A joint letter to the Competition Directorate of the European Commission (EC) from, the European Freight Forwarders Association (CLECAT) and European Shippers’ Council (ESC) has claimed that carriers have breached long- and short-term contracts by charging higher than agreed prices for shipments. The claim came amidst a significant increase in Asia-Europe container spot rates.
The two associations alleged that the carriers’ behaviour was damaging growth in trade at a time of economic recession.
The complaints refer to a “violation of existing contracts, the establishment of unreasonable conditions concerning the acceptance of bookings and unilaterally setting rates far in excess of those agreed in contracts”.
CLECAT and ESC said that the consequences of carriers’ practices were being felt equally by small and big businesses alike in Europe. They claimed that retail, fashion, automotive, cosmetics and IT businesses were being impacted and that some businesses might be forced to close because of the higher costs of transport.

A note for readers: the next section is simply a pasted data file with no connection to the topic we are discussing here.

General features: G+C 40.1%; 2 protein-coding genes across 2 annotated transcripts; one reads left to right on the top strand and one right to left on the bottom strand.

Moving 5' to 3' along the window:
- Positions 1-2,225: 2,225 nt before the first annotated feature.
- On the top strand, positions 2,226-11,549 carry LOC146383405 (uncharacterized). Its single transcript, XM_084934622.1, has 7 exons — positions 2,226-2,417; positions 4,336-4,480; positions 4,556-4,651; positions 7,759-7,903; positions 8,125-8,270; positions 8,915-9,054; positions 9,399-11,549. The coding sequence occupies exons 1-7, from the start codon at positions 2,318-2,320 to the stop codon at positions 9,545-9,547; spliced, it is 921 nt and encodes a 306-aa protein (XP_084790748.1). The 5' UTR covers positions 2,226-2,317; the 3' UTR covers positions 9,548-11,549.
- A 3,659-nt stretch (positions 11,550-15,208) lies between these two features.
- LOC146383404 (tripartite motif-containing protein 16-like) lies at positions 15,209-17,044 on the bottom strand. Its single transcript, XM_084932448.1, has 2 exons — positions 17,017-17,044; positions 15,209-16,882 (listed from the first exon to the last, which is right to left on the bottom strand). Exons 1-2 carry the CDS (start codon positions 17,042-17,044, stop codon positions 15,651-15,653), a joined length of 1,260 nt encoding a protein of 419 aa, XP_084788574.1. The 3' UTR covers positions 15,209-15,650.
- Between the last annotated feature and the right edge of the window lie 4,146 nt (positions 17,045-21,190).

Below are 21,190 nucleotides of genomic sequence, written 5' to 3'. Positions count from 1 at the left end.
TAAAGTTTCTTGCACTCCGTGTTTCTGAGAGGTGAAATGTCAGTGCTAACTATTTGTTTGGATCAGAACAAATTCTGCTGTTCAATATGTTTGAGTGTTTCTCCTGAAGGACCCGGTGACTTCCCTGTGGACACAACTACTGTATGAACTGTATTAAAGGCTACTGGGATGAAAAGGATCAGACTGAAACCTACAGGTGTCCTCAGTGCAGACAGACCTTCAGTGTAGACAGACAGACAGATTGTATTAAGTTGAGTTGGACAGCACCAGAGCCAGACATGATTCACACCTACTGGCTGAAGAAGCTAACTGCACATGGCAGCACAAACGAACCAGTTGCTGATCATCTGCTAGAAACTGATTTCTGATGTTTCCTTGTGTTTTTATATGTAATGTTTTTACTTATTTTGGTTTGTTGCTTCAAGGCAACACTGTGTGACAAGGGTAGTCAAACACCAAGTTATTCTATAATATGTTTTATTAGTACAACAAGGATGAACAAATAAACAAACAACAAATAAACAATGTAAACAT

It is not only in the EU that carriers are voicing their objections to what they see as shoddy behaviour on the part of some carriers. Chinese regulators were reported to be undertaking an investigation of carrier pricing. In the US the Federal Maritime Commission has written to the World Shipping Council expressing concern that US export cargo was being refused in favour of carriers repositioning containers directly back to Asia, so that they can fulfil bookings that were offering a far higher profit. Lars Jensen of maritime consultant SeaIntelligence said that “what 2020 has done is to clearly exemplify that the whole contractual framework underpinning container shipping needs a reformation – it is neither suitable for shippers nor carriers when it comes to managing sudden changes in the supply chain